Defined functionality and increased luminescence of nanodiamonds for sensing and diagnostic applications by targeted high temperature reactions and electron beam irradiation

Ch. Laubeab, Y. M. Riyada, A. Lotnyka, F. P. Lohmanna, C. Kranertc, R. Hermanna, W. Knollea, Th. Oeckinghausd, R. Reuterd, A. Denisenkod, A. Kahnte and B. Abel*ab
aLeibniz-Institut für Oberflächenmodifizierung (IOM), Permoserstr. 15, D-04303 Leipzig, Germany. E-mail:
bWilhelm-Ostwald-Institute for Physical and Theoretical Chemistry, University of Leipzig, Permoserstr. 15, 04318 Leipzig, Germany
cUniversität Leipzig, Institut für Experimentelle Physik II, Halbleiterphysik, Linnéstr. 5, 04103 Leipzig, Germany
dInstitute of Physics, Research Center SCoPE and IQST, University of Stuttgart, 70569 Stuttgart, Germany
eDepartment of Chemistry and Pharmacy & Interdisciplinary Center for Molecular Materials, Friedrich-Alexander-Universitat Erlangen-Nürnberg, Egerlandstrasse 3, 91058 Erlangen, Germany

Received 28th May 2017 , Accepted 16th June 2017

First published on 21st June 2017

Nanodiamonds have excellent mechanical and optical properties, high surface areas and tunable functional surfaces. They are also non-toxic, which makes them well suited for biomedical applications. Here we highlight an integrated and scalable surface functionalization approach by a high temperature gas–solid phase reaction protocol monitored via thermogravimetry for very controlled and precise degraphitization, as well as hydrogen, oxygen and nitrogen (–NH2) functionalization in a high temperature reactor. In particular, we discuss the rational and precise control of chemical functionalization through introduction of functional groups and of an increased photoluminescence from additional nitrogen-vacancy defects (NV-centers) produced via controlled electron beam irradiation. We have shown that multiple surface analytical methods such as IR-, Raman, photoelectron spectroscopy, light scattering, and electron microscopies allow for quality control of the surface functionalization. The approach together with controlled electron beam irradiation is well suited to produce large amounts of functionalized bright fluorescent nanodiamond probes, which can easily be further chemically modified. Employing this integrated and scalable approach well defined (multi-) functionalized bright fluorescent nanodiamonds are available in large quantities and with high quality enabling a wide range of potential applications as novel sensors and for bioimaging beyond the lab scale.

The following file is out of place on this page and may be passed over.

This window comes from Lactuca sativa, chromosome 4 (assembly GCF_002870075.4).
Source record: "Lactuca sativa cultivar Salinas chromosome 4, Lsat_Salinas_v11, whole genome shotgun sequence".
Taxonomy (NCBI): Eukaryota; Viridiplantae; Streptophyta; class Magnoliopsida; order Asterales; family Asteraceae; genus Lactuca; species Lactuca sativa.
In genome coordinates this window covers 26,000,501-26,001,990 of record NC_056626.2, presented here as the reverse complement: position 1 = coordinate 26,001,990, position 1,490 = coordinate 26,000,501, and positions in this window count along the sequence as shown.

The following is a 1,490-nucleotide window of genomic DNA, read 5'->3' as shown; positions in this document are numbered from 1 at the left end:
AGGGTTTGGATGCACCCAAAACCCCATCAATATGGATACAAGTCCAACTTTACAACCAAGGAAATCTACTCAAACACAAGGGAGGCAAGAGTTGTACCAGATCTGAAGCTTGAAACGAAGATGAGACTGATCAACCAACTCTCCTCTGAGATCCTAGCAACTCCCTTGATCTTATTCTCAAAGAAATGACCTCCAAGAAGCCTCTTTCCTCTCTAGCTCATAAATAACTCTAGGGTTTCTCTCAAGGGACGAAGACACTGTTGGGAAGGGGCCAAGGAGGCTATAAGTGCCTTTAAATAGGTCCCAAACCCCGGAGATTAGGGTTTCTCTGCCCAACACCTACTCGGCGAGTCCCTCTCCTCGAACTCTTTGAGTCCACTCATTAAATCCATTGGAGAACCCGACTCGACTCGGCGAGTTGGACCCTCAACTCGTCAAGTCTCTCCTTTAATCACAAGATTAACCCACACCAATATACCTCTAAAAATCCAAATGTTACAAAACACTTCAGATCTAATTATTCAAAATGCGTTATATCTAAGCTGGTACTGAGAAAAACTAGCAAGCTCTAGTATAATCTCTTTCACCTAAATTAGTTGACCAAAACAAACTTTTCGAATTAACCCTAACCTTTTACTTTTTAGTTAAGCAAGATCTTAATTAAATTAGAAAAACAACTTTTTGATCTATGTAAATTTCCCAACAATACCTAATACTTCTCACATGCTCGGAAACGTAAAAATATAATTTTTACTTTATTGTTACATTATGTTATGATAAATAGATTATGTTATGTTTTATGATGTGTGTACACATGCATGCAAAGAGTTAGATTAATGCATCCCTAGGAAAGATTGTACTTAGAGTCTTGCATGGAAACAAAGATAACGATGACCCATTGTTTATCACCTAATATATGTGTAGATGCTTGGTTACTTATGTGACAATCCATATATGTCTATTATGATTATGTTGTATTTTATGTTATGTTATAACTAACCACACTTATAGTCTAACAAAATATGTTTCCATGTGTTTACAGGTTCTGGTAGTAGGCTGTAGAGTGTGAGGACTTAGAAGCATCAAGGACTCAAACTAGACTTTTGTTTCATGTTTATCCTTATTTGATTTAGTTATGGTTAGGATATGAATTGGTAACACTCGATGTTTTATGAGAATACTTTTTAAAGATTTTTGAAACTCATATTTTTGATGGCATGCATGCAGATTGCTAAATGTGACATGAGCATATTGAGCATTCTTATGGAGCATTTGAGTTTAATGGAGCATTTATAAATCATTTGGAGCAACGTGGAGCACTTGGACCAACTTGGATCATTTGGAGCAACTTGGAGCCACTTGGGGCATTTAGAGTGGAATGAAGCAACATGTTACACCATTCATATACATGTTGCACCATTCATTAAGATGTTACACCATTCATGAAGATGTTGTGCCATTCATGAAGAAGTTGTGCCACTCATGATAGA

Nanoscale diamond particles have recently received considerable attention due to various emerging applications of nanodiamonds (NDs) in luminescence imaging, nuclear magnetic resonance imaging (MRI), drug delivery, quantum computing, surface coatings, and sensing.1–7 NDs show low cytotoxicity, unique biocompatibility in biological environments and they display extreme mechanical properties, which make them an ideal material in the area of implants, as well as coatings for micromechanical devices.8–11 Their luminescence properties are unique due to the presence of so called nitrogen-vacancy-centers (NV-centers). For many application fields, e.g. nano-sensors, defined surface termination and functionalization of the diamond nanomaterial, accompanied by superior and good luminescence properties, are prerequisites.12,13 In the present contribution we will highlight improvements in the surface functionalization and fluorescence properties that both limit current applications significantly.